Jephthah


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Jeph·thah

 (jĕf′thə)
In the Bible, a judge of Israel who vowed to sacrifice to God the first thing to come out of his house to greet him upon his return, in exchange for victory over the Ammonites. He was victorious and, upon returning home, was met by his only child, a daughter.

Jephthah

(ˈdʒɛfθə)
n
(Bible) Old Testament a judge of Israel, who sacrificed his daughter in fulfilment of a vow (Judges 11:12–40). Douay spelling: Jephte
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A few hundred years later, after Abraham's land of promise is settled by his descendants, Jephthah the judge is fully prepared to thwart his own future with the ritual murder of his only daughter.
Other studies explore the role of Jephthah in the history of interpretation and reception, the domestic shrine of Micah, prophets in Judges (Deborah and the anonymous prophet of chap.
Jephthah was willing to sacrifice his wife's or daughter.
By way of contrast, ambiguous heroes are described as being inspired by the spirit of Y-H-V-H, Jephthah in Judges 11:29, and Samson multiple times (Judg.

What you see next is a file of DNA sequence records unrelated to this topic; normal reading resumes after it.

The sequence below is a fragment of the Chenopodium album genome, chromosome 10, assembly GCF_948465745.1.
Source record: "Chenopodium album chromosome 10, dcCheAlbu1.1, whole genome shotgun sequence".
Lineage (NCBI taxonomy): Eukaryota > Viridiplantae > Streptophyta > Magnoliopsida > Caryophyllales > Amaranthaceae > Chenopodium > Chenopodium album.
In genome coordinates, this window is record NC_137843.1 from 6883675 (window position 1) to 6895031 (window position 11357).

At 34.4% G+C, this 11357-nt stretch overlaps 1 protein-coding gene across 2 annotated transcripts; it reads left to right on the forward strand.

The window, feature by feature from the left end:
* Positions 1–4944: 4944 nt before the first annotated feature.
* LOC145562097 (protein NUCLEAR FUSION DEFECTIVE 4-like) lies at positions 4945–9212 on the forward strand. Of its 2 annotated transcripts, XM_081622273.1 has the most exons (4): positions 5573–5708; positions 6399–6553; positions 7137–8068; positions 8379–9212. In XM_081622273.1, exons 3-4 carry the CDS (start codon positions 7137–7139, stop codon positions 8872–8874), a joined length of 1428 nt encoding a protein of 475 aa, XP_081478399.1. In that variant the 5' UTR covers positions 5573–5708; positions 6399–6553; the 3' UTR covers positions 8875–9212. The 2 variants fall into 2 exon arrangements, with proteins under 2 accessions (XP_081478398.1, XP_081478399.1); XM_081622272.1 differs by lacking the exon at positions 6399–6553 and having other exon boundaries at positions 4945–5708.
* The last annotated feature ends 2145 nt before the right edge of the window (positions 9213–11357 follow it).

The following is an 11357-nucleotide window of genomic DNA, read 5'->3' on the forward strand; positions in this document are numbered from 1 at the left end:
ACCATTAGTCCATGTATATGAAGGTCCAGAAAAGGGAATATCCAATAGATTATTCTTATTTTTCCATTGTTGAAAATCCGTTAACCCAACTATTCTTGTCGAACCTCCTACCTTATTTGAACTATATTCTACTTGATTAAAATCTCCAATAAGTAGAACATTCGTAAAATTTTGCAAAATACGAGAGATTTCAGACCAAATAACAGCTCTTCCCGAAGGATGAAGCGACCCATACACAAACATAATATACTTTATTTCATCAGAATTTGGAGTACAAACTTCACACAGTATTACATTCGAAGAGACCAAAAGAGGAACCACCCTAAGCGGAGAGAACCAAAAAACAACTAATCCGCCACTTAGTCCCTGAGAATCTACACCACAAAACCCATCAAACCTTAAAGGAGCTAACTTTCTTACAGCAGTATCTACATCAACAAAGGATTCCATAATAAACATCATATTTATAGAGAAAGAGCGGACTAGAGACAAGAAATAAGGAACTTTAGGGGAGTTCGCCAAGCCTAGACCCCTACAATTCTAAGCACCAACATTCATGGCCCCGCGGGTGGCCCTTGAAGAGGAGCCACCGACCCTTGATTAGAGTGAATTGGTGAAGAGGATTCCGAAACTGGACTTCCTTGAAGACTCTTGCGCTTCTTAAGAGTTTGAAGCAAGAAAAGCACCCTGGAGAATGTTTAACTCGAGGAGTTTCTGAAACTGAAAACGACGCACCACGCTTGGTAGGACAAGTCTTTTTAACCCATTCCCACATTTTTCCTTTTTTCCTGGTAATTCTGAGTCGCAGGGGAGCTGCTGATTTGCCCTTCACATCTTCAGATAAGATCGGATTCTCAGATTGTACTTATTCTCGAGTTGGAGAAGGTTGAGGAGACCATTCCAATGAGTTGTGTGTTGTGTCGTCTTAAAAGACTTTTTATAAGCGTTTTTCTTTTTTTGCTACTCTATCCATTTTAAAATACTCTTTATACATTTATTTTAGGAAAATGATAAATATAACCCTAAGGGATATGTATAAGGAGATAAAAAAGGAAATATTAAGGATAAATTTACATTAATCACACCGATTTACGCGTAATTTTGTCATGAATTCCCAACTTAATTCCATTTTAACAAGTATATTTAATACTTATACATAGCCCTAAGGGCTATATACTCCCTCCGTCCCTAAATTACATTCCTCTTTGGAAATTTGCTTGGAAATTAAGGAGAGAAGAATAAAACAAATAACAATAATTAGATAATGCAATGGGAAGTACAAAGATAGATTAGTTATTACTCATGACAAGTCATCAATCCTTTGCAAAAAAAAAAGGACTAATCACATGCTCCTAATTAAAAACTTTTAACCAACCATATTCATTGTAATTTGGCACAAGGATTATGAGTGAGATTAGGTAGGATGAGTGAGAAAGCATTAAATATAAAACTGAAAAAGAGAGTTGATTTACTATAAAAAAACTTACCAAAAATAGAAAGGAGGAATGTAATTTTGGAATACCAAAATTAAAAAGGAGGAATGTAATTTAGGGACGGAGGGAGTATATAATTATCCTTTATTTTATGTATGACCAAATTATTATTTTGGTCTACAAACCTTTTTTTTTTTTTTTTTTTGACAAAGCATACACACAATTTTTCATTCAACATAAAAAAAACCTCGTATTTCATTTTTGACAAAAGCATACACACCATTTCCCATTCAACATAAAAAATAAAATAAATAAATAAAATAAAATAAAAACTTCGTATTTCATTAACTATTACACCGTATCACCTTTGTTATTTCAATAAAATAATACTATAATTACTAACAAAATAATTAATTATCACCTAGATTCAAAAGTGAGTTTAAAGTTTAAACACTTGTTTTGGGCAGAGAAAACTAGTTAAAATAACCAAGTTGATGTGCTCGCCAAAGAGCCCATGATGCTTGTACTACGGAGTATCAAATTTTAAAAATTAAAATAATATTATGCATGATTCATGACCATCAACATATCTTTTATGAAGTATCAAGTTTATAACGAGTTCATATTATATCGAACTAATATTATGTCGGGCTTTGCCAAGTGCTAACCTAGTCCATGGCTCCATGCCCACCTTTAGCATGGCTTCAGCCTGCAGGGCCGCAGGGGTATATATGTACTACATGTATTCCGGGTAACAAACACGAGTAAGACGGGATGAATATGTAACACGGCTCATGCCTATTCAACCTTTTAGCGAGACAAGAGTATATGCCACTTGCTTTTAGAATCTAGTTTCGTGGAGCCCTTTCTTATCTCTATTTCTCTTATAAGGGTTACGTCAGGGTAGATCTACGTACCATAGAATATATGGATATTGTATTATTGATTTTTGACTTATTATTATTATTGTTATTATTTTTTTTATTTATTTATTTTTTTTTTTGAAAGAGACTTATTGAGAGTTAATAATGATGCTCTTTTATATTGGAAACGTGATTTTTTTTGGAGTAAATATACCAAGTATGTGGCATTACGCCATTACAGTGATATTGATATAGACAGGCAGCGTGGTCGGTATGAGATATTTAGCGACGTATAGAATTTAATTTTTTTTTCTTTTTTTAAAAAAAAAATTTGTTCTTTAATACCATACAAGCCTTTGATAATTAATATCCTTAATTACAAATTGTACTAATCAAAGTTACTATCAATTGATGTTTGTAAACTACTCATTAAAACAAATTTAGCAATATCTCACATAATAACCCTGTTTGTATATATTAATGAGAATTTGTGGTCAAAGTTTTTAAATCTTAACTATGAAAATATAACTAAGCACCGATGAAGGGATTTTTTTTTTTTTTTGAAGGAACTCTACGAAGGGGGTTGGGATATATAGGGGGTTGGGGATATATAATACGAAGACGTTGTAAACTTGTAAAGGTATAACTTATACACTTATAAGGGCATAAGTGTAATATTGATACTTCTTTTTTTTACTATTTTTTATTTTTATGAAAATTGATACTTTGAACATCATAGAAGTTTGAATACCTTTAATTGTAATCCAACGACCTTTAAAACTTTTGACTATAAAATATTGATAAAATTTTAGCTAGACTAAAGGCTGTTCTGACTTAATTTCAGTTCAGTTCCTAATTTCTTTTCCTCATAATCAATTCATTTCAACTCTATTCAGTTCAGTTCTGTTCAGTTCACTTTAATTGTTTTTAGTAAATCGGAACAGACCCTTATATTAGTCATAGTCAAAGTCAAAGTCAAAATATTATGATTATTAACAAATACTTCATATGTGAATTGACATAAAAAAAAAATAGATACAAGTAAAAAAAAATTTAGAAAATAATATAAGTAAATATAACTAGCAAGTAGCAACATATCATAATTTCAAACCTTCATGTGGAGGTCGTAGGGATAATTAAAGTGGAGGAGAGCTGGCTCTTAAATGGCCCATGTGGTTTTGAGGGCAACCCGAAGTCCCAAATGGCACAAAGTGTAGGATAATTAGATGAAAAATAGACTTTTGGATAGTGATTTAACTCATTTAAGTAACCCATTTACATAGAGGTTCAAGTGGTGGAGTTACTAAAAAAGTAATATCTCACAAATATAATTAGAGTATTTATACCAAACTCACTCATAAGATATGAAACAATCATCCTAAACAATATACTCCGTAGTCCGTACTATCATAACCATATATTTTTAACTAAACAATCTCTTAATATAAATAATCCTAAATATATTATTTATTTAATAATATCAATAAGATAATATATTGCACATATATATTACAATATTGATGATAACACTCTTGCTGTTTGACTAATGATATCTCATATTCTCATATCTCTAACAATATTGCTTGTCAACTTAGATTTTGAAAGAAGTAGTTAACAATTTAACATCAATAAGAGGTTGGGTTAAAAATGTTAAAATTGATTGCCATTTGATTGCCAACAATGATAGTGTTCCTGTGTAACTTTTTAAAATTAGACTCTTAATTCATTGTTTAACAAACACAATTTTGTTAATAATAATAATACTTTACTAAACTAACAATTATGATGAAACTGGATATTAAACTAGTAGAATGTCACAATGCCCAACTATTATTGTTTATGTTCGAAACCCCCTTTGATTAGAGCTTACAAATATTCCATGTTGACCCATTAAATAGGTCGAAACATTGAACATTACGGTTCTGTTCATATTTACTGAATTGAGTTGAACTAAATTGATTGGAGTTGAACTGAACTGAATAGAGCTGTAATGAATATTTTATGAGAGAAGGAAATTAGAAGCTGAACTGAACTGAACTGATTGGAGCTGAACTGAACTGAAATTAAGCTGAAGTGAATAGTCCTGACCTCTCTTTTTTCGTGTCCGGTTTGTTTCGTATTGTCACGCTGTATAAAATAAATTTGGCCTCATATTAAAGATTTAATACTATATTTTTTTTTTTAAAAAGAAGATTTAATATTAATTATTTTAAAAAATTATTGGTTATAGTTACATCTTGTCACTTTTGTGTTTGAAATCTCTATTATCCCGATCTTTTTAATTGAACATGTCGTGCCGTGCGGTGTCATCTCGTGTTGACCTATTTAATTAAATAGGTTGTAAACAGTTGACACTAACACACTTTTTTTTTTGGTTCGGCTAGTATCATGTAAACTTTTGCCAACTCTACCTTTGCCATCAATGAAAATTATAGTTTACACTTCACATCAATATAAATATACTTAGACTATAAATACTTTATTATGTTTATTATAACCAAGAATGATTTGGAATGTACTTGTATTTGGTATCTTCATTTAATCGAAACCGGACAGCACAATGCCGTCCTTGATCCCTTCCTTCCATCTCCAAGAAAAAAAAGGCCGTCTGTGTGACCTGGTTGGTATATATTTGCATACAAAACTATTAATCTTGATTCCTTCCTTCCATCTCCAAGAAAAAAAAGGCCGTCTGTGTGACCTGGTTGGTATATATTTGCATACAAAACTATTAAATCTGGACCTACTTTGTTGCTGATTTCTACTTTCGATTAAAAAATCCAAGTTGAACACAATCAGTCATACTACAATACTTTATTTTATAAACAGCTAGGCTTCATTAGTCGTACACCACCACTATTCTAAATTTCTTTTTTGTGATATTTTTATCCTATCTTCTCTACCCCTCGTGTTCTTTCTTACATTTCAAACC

She may also be viewed as the only daughter of the ancient judge Jephthah, or like Jephthah himself, who promises to sacrifice to God the first thing coming out of his house in exchange for God's help against his enemies, and he is then met by his daughter (Judges 11.
JEPHTHAH Burnett, who has died aged 85, was a dedicated pentecostal minister who worked tirelessly for his local community.
a) an otherwise unknown "judge" or deliverer of Israel: [TEXT NOT REPRODUCIBLE IN ASCII], "Then'the LORD sent Jerub- baal and Bedan and Jephthah and Samuel, and delivered you from the hands of your enemies all around, so that you lived in security" (1 Sam.
40) This allusion to the biblical story of Jephthah was placed on the American battle standards.
O Jephthah, judge of Israel, what a treasure hadst thou
The book, dedicated to the memory of Ephraim's own father, really gets into its stride when it begins talking about the relationships of female Jewish characters to their fathers, beginning with adaptations of the biblical story of Jephthah and his daughter, whom in Judges 11 he is forced to sacrifice, and moving on to Marlowe's Abigail and Shakespeare's Jessica.
I would also nominate Jephthah, Samson, Saul, Ahab, Naomi, and Esther as characters with persuasive power.
Of such kind of sin is that [account of] Jephthah, who, on account of his oath, sacrificed his very own daughter (Judges [11:30-40]).